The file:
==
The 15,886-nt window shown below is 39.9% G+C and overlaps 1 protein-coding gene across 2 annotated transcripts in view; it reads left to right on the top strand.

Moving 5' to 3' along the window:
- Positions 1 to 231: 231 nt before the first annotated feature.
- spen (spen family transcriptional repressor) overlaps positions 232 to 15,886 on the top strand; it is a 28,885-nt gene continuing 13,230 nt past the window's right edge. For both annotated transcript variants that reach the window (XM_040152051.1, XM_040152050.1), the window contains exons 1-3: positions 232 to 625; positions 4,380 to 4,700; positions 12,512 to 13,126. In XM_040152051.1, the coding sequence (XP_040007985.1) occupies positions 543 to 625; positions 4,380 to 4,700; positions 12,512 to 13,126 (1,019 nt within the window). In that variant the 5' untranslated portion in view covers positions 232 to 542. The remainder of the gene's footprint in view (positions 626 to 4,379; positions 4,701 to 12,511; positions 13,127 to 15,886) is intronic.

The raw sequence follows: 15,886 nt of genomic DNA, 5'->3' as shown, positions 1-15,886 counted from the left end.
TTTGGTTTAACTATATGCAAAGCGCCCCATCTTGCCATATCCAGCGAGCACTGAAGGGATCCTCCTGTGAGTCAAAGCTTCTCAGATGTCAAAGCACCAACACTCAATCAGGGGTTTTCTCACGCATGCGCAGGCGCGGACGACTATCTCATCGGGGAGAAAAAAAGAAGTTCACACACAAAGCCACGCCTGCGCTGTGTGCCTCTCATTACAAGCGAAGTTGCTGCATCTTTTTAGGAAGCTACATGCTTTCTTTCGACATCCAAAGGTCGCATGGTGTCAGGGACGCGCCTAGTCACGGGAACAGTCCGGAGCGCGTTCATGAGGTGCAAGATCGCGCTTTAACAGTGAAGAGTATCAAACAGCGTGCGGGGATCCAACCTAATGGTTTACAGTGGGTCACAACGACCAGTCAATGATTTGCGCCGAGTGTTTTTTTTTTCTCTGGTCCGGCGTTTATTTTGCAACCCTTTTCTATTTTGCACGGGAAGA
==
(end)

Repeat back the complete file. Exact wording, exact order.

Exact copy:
The 15,886-nt window shown below is 39.9% G+C and overlaps 1 protein-coding gene across 2 annotated transcripts in view; it reads left to right on the top strand.

Moving 5' to 3' along the window:
- Positions 1 to 231: 231 nt before the first annotated feature.
- spen (spen family transcriptional repressor) overlaps positions 232 to 15,886 on the top strand; it is a 28,885-nt gene continuing 13,230 nt past the window's right edge. For both annotated transcript variants that reach the window (XM_040152051.1, XM_040152050.1), the window contains exons 1-3: positions 232 to 625; positions 4,380 to 4,700; positions 12,512 to 13,126. In XM_040152051.1, the coding sequence (XP_040007985.1) occupies positions 543 to 625; positions 4,380 to 4,700; positions 12,512 to 13,126 (1,019 nt within the window). In that variant the 5' untranslated portion in view covers positions 232 to 542. The remainder of the gene's footprint in view (positions 626 to 4,379; positions 4,701 to 12,511; positions 13,127 to 15,886) is intronic.

The raw sequence follows: 15,886 nt of genomic DNA, 5'->3' as shown, positions 1-15,886 counted from the left end.
TTTGGTTTAACTATATGCAAAGCGCCCCATCTTGCCATATCCAGCGAGCACTGAAGGGATCCTCCTGTGAGTCAAAGCTTCTCAGATGTCAAAGCACCAACACTCAATCAGGGGTTTTCTCACGCATGCGCAGGCGCGGACGACTATCTCATCGGGGAGAAAAAAAGAAGTTCACACACAAAGCCACGCCTGCGCTGTGTGCCTCTCATTACAAGCGAAGTTGCTGCATCTTTTTAGGAAGCTACATGCTTTCTTTCGACATCCAAAGGTCGCATGGTGTCAGGGACGCGCCTAGTCACGGGAACAGTCCGGAGCGCGTTCATGAGGTGCAAGATCGCGCTTTAACAGTGAAGAGTATCAAACAGCGTGCGGGGATCCAACCTAATGGTTTACAGTGGGTCACAACGACCAGTCAATGATTTGCGCCGAGTGTTTTTTTTTTCTCTGGTCCGGCGTTTATTTTGCAACCCTTTTCTATTTTGCACGGGAAGA